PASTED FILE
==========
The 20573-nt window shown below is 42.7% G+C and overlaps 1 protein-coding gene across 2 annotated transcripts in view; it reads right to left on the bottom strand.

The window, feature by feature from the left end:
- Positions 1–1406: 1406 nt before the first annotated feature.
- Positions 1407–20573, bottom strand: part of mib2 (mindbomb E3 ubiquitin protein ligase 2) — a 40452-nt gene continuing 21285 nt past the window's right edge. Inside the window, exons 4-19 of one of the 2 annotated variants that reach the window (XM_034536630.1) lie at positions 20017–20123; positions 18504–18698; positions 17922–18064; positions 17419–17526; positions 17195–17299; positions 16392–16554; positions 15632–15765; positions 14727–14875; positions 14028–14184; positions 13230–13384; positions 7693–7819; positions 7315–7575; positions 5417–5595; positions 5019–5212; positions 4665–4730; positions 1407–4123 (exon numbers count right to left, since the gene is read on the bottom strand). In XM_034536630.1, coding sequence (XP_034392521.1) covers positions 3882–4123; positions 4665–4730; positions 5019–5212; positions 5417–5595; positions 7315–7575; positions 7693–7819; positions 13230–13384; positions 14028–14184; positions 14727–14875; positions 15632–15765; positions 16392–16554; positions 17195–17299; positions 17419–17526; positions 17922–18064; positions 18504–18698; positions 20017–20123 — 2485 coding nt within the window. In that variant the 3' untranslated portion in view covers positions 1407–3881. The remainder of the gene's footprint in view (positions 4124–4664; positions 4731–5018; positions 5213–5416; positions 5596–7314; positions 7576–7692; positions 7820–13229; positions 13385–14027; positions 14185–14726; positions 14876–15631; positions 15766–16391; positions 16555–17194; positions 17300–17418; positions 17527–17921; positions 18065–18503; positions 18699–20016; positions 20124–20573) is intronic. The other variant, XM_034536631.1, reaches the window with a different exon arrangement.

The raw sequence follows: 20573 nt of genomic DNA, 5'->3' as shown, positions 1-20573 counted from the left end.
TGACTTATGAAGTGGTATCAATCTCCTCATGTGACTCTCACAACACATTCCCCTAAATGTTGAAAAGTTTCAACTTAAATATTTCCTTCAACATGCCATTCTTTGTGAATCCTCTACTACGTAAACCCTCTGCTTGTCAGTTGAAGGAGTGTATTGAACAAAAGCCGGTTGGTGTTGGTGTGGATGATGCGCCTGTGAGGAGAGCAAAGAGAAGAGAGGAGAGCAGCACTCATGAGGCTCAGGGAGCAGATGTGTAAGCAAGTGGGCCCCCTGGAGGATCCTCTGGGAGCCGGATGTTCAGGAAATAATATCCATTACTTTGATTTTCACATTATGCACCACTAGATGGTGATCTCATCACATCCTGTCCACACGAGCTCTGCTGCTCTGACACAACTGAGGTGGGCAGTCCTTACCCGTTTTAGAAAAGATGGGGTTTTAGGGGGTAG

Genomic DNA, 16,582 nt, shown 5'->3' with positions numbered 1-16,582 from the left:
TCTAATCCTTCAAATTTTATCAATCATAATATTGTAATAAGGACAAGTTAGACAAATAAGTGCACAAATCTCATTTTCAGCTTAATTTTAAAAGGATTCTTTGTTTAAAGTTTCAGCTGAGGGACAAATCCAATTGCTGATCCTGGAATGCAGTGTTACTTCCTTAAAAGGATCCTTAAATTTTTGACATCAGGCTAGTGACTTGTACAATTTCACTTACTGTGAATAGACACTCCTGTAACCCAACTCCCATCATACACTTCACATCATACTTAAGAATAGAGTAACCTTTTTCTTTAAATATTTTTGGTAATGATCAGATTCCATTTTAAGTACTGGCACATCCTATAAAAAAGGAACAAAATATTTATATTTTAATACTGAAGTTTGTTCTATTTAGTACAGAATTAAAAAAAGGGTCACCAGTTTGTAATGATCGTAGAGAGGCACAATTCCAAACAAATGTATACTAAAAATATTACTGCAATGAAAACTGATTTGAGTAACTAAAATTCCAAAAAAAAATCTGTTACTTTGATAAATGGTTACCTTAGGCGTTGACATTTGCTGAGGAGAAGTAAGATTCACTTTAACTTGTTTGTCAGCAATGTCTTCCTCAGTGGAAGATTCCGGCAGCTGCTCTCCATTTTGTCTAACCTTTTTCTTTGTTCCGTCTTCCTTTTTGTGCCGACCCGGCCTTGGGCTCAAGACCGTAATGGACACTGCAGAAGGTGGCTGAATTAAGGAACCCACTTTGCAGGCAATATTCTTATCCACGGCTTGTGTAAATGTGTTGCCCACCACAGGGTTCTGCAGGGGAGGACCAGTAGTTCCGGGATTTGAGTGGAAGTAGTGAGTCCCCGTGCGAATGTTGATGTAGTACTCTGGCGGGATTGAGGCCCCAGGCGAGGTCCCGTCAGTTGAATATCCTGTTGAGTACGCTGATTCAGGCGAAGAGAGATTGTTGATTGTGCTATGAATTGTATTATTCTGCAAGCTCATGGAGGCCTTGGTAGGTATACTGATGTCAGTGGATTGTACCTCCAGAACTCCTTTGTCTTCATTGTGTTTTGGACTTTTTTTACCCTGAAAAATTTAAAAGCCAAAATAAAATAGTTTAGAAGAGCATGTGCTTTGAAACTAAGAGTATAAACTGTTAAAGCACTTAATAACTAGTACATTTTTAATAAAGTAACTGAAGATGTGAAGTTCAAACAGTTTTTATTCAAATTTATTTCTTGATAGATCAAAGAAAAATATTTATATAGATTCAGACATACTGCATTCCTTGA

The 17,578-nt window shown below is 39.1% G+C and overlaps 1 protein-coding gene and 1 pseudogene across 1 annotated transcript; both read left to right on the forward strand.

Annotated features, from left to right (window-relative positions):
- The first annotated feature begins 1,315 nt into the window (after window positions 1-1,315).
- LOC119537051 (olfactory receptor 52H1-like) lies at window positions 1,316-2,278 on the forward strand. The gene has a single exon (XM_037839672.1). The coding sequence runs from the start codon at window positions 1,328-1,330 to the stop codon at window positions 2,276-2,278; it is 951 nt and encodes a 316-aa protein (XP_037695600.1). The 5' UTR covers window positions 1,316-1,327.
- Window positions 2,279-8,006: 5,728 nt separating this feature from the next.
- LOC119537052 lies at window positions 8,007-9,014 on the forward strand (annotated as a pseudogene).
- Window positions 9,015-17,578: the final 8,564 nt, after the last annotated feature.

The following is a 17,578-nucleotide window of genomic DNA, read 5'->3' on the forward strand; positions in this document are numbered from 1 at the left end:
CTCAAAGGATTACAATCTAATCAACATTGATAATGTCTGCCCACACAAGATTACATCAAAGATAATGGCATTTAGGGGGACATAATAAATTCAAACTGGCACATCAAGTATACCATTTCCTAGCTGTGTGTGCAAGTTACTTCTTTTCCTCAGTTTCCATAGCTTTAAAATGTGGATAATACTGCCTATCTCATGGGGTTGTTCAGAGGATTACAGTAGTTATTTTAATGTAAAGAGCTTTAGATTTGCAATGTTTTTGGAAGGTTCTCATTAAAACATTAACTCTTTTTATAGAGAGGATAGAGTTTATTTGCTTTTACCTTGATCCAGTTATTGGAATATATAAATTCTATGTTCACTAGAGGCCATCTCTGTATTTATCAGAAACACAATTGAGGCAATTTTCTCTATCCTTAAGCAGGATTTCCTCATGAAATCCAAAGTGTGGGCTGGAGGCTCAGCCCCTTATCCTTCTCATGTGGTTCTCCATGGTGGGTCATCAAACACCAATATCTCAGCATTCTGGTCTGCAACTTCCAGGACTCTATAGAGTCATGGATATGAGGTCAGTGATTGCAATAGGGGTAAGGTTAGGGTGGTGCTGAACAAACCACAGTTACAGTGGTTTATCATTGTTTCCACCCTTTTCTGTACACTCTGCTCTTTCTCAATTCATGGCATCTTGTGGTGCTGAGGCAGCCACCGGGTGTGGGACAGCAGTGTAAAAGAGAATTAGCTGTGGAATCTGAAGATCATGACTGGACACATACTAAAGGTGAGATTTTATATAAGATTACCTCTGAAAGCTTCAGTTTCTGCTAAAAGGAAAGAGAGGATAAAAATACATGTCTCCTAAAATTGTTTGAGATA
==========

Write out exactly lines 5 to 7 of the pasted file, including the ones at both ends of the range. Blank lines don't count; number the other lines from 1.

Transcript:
The raw sequence follows: 20573 nt of genomic DNA, 5'->3' as shown, positions 1-20573 counted from the left end.
TGACTTATGAAGTGGTATCAATCTCCTCATGTGACTCTCACAACACATTCCCCTAAATGTTGAAAAGTTTCAACTTAAATATTTCCTTCAACATGCCATTCTTTGTGAATCCTCTACTACGTAAACCCTCTGCTTGTCAGTTGAAGGAGTGTATTGAACAAAAGCCGGTTGGTGTTGGTGTGGATGATGCGCCTGTGAGGAGAGCAAAGAGAAGAGAGGAGAGCAGCACTCATGAGGCTCAGGGAGCAGATGTGTAAGCAAGTGGGCCCCCTGGAGGATCCTCTGGGAGCCGGATGTTCAGGAAATAATATCCATTACTTTGATTTTCACATTATGCACCACTAGATGGTGATCTCATCACATCCTGTCCACACGAGCTCTGCTGCTCTGACACAACTGAGGTGGGCAGTCCTTACCCGTTTTAGAAAAGATGGGGTTTTAGGGGGTAG

Genomic DNA, 16,582 nt, shown 5'->3' with positions numbered 1-16,582 from the left: